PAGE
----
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Old 09-30-2016, 07:26 PM   #1
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Trailer dealer said no brakes necessary?? Also, question about dual axle.

Is that true? So, just happen to stop by a trailer dealer today in my area so that I can do a little research on buying a flatbed. I have NO experience with flatbed trailers. My only experience was my ski boat, single axle trailer. I was hoping to just get a few questions answered. One question I had was about trailer brakes. He said that it's not necessary for an RV. I asked about mountains and things of that nature, and again he said it wasn't necessary. Was he right?

That same dealer made another claim. He said that if you have a dual axle trailer, that it can't be moved by hand except in a straight line direction. Is that true? My concern is that once I start hauling my car with me that I won't be able to move it once I unload the car and have to unhitch the trailer to get into a park or CG spot.
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Old 09-30-2016, 07:35 PM   #2
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A while back I was looking at some aluminum flatbed trailers to haul my Triumph Spitfire on. They did not have brakes, but were an option.
I think you'd have difficulty moving a tandem axle trailer by hand as it would seem the axles would work against each other?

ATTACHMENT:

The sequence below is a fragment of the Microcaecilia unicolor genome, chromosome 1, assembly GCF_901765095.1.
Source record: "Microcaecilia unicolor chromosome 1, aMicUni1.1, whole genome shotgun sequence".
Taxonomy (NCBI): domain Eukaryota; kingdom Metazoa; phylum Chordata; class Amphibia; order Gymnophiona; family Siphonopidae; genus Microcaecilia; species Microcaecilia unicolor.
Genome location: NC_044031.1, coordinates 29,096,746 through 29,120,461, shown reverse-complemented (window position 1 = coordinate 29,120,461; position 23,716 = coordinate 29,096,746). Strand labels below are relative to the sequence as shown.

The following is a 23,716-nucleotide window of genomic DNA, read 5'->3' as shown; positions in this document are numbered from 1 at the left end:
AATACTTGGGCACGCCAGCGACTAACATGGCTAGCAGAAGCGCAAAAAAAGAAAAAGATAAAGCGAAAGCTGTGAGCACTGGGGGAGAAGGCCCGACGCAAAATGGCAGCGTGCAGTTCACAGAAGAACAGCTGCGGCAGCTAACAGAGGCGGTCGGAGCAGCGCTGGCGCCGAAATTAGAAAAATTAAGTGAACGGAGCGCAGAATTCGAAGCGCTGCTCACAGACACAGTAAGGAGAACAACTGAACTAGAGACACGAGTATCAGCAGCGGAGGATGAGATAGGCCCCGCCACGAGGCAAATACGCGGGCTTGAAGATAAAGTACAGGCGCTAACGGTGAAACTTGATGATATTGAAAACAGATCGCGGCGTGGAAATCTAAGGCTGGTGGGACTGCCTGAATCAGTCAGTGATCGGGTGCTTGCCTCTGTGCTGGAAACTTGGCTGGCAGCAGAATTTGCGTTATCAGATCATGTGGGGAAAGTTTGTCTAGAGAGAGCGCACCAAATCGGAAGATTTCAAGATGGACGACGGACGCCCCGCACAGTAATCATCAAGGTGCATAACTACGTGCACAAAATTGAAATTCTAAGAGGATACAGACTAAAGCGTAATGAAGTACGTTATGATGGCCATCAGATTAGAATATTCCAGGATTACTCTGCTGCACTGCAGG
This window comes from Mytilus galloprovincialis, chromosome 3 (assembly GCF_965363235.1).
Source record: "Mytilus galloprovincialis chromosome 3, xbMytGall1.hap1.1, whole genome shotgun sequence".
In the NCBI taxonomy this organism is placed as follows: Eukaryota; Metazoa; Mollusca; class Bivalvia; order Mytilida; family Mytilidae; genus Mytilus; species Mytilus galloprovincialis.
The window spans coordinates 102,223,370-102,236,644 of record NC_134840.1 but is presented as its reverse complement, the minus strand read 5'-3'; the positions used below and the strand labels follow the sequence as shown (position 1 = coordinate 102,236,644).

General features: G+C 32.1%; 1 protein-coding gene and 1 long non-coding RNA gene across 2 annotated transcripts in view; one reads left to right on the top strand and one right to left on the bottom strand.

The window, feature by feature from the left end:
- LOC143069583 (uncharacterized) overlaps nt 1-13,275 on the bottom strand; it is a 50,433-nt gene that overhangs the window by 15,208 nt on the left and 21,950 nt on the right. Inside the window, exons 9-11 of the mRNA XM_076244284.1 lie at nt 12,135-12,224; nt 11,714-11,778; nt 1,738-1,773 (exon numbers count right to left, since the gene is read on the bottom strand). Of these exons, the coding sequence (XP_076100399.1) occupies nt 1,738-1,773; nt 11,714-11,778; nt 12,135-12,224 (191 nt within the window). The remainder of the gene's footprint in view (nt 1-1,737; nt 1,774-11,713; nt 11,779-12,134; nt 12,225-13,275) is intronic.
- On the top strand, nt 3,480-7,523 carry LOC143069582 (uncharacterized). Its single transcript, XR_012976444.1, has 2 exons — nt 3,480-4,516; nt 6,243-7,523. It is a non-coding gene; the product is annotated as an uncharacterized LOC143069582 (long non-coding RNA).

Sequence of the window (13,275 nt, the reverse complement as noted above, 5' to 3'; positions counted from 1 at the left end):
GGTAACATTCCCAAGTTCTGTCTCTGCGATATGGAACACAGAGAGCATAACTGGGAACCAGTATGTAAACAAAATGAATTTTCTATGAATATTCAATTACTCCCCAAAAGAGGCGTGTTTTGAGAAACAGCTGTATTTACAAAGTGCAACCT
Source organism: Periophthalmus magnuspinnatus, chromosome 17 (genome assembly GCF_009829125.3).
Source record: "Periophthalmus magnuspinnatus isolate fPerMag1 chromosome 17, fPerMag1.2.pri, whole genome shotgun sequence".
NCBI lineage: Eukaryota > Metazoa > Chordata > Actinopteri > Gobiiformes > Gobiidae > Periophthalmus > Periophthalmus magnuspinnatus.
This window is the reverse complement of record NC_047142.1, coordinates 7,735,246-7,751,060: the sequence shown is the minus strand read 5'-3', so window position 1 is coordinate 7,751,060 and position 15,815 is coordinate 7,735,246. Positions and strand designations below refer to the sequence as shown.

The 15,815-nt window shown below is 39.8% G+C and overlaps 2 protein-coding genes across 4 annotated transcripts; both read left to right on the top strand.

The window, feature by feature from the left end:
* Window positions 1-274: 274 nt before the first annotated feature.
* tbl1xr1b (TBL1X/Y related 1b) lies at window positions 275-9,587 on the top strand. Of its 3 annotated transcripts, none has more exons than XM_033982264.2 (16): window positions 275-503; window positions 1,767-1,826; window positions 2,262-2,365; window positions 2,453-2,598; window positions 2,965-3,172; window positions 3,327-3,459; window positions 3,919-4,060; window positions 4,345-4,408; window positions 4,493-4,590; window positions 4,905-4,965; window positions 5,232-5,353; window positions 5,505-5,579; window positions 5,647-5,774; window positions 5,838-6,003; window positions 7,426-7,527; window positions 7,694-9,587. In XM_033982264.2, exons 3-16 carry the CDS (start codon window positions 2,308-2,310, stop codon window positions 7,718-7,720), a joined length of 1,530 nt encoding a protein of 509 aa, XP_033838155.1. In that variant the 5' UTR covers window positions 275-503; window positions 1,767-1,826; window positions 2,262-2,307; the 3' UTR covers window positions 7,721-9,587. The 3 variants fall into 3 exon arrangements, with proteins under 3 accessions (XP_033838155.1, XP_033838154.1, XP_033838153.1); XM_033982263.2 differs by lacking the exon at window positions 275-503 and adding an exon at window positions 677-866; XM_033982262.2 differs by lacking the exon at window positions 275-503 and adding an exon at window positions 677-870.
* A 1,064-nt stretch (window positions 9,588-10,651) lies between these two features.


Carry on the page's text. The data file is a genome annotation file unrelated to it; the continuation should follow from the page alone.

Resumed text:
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Old 09-30-2016, 07:36 PM   #3
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Tell the trailer dealer BS!!
Brakes on trailers are required in many states and you have to be legal in every state you travel into.
Besides, there are no denying the laws of physics. Just as it takes more power to move a heavier rig, it also takes more braking force to stop it.
Do yourself, and everyone else, a favor and get brakes on the trailer.
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Old 09-30-2016, 07:39 PM   #4
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1 find a dealer that knows more about motor homes. Towing laws and physics don't change with the tow vehicle.

2 it's harder to swing a dual axle by hand. Not saying whether or not you can do it as a lot depends on you. OTOH I put a hitch on my towed so I can use it to move the dolly. I also carry a come along and a tow strap for the same reason.
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Old 09-30-2016, 07:50 PM   #5
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You live in Florida. Towing laws say brakes are required if the gross weight of the towed vehicle is over 3,000. We don't know how heavy the car you intend to tow is but if it plus the weight of the trailer is over 3,000 you must have brakes on it. As far as a dual axle trailer, true, it would be difficult to man handle it other than in a straight line since while turning 2 of the tires will have to slide sideways. Are you looking to tow a car behind your MH? Why not look for a tow dolly. It is single axle, reasonably easy to move around unhooked, nothing on it. You could test one out by renting one from U-Haul or some other trailer rental business to see if it would work for you. If you have a front wheel drive car it would work fine. Some dollies have surge brakes so no power is required to operate them (other than lights on the dolly and possibly hooked up to the car's tail lights. You may want to current state towing laws as the information I have may be out of date. I live in Georgia and anything over 1500# has to have brakes, towing laws are different in every state but you only have to comply with the state the vehicle is registered in.